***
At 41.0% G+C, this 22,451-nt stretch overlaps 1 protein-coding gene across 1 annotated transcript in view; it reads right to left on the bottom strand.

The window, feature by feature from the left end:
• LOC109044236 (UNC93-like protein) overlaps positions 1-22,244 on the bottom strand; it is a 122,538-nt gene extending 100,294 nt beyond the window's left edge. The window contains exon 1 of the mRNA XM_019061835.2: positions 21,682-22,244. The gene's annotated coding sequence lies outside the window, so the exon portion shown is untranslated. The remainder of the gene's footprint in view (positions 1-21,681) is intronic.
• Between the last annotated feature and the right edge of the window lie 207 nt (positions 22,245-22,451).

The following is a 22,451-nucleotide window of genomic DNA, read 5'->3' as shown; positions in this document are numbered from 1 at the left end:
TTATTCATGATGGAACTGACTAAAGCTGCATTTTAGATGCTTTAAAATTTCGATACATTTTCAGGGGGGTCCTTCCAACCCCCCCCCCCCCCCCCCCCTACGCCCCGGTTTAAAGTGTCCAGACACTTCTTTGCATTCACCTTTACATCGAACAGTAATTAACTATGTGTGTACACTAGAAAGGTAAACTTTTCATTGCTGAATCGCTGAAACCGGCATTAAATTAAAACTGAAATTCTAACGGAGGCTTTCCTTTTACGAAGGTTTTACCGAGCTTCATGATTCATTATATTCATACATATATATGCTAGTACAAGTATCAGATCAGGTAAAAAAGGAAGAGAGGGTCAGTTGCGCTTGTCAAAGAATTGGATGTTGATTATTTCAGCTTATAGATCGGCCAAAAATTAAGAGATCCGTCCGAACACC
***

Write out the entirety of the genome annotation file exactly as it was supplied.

At 41.0% G+C, this 22,451-nt stretch overlaps 1 protein-coding gene across 1 annotated transcript in view; it reads right to left on the bottom strand.

The window, feature by feature from the left end:
• LOC109044236 (UNC93-like protein) overlaps positions 1-22,244 on the bottom strand; it is a 122,538-nt gene extending 100,294 nt beyond the window's left edge. The window contains exon 1 of the mRNA XM_019061835.2: positions 21,682-22,244. The gene's annotated coding sequence lies outside the window, so the exon portion shown is untranslated. The remainder of the gene's footprint in view (positions 1-21,681) is intronic.
• Between the last annotated feature and the right edge of the window lie 207 nt (positions 22,245-22,451).

The following is a 22,451-nucleotide window of genomic DNA, read 5'->3' as shown; positions in this document are numbered from 1 at the left end:
TTATTCATGATGGAACTGACTAAAGCTGCATTTTAGATGCTTTAAAATTTCGATACATTTTCAGGGGGGTCCTTCCAACCCCCCCCCCCCCCCCCCCCTACGCCCCGGTTTAAAGTGTCCAGACACTTCTTTGCATTCACCTTTACATCGAACAGTAATTAACTATGTGTGTACACTAGAAAGGTAAACTTTTCATTGCTGAATCGCTGAAACCGGCATTAAATTAAAACTGAAATTCTAACGGAGGCTTTCCTTTTACGAAGGTTTTACCGAGCTTCATGATTCATTATATTCATACATATATATGCTAGTACAAGTATCAGATCAGGTAAAAAAGGAAGAGAGGGTCAGTTGCGCTTGTCAAAGAATTGGATGTTGATTATTTCAGCTTATAGATCGGCCAAAAATTAAGAGATCCGTCCGAACACC